Click to enlarge.

Unemployment in the OECD area is predicted to reach some 10% in 2010, up from about 5.6% in 2007. Men have been hit harder than women: across the OECD area, male employment has fallen by 3% since the recession started, while the decline for women stood at a tenth of that, at 0.3%. Hence the “mancession” tag bloggers and commentators have used to characterise the jobs crisis.

Why the difference? In large part, men are more likely to work in sectors of the economy that are more prone to initial job losses from this downturn, such as construction and manufacturing. By contrast, job losses have been less severe in services in which women are heavily represented.

However, stripping away the impact of, say, the construction downturn on job losses reveals that women are at higher risk of losing their jobs than men as they are more likely to work part-time or in temporary work and are, as such, easier for employers to let go. On average, recent job losses have mostly occurred in labour-intensive maledominated sectors like construction, but this trend could shift, with more women among the unemployed. In Denmark, for instance, 182 male jobs were lost for each 100 female jobs, but in Korea, female unemployment rose slightly faster than male unemployment.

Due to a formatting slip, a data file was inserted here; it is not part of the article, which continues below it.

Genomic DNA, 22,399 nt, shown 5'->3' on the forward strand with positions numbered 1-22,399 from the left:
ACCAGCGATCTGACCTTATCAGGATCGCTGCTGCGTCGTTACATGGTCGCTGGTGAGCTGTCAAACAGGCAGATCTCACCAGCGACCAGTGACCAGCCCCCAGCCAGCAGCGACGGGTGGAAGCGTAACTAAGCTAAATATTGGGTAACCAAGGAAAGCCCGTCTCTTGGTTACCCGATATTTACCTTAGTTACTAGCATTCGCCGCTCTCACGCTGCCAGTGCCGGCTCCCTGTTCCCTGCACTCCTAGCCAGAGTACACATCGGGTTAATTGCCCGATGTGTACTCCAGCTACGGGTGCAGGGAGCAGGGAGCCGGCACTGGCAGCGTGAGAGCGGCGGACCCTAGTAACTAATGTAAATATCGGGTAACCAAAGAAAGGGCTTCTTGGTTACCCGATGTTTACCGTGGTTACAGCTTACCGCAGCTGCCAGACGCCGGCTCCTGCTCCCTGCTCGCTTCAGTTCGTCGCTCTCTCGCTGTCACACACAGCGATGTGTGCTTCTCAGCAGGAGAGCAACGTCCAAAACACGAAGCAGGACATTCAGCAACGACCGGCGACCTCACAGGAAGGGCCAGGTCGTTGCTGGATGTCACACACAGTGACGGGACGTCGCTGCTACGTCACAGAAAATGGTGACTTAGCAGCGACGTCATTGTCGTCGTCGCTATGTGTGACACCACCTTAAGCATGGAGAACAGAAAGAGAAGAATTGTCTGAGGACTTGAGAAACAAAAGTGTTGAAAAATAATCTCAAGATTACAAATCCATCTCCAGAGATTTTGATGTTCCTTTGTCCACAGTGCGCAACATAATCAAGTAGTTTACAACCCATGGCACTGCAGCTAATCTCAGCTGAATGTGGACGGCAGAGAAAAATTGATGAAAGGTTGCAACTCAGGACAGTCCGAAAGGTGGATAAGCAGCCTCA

For more graphs, see Factblog at and see 

©OECD Observer No 278 March 2010

Economic data

GDP growth: -9.8% Q2/Q1 2020 2020
Consumer price inflation: 1.3% Sep 2020 annual
Trade (G20): -17.7% exp, -16.7% imp, Q2/Q1 2020
Unemployment: 7.3% Sep 2020
Last update: 10 Nov 2020

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